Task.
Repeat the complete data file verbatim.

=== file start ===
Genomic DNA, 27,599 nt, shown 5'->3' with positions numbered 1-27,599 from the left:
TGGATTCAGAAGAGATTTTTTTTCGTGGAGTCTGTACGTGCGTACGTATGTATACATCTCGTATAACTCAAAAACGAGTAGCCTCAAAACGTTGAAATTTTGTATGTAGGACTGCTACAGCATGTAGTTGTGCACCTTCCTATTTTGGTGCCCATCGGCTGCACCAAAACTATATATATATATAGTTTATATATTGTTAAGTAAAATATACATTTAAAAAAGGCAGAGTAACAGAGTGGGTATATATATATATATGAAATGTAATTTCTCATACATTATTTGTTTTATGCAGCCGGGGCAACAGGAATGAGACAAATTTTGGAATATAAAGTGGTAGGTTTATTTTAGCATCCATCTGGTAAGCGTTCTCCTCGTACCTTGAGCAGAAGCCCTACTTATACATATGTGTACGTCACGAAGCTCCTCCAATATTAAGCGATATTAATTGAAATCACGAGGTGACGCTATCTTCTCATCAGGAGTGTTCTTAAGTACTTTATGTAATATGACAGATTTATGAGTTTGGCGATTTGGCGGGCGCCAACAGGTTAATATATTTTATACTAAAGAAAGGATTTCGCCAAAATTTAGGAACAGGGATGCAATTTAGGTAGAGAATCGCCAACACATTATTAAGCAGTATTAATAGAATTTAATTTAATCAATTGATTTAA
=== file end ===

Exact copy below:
Genomic DNA, 27,599 nt, shown 5'->3' with positions numbered 1-27,599 from the left:
TGGATTCAGAAGAGATTTTTTTTCGTGGAGTCTGTACGTGCGTACGTATGTATACATCTCGTATAACTCAAAAACGAGTAGCCTCAAAACGTTGAAATTTTGTATGTAGGACTGCTACAGCATGTAGTTGTGCACCTTCCTATTTTGGTGCCCATCGGCTGCACCAAAACTATATATATATATAGTTTATATATTGTTAAGTAAAATATACATTTAAAAAAGGCAGAGTAACAGAGTGGGTATATATATATATATGAAATGTAATTTCTCATACATTATTTGTTTTATGCAGCCGGGGCAACAGGAATGAGACAAATTTTGGAATATAAAGTGGTAGGTTTATTTTAGCATCCATCTGGTAAGCGTTCTCCTCGTACCTTGAGCAGAAGCCCTACTTATACATATGTGTACGTCACGAAGCTCCTCCAATATTAAGCGATATTAATTGAAATCACGAGGTGACGCTATCTTCTCATCAGGAGTGTTCTTAAGTACTTTATGTAATATGACAGATTTATGAGTTTGGCGATTTGGCGGGCGCCAACAGGTTAATATATTTTATACTAAAGAAAGGATTTCGCCAAAATTTAGGAACAGGGATGCAATTTAGGTAGAGAATCGCCAACACATTATTAAGCAGTATTAATAGAATTTAATTTAATCAATTGATTTAA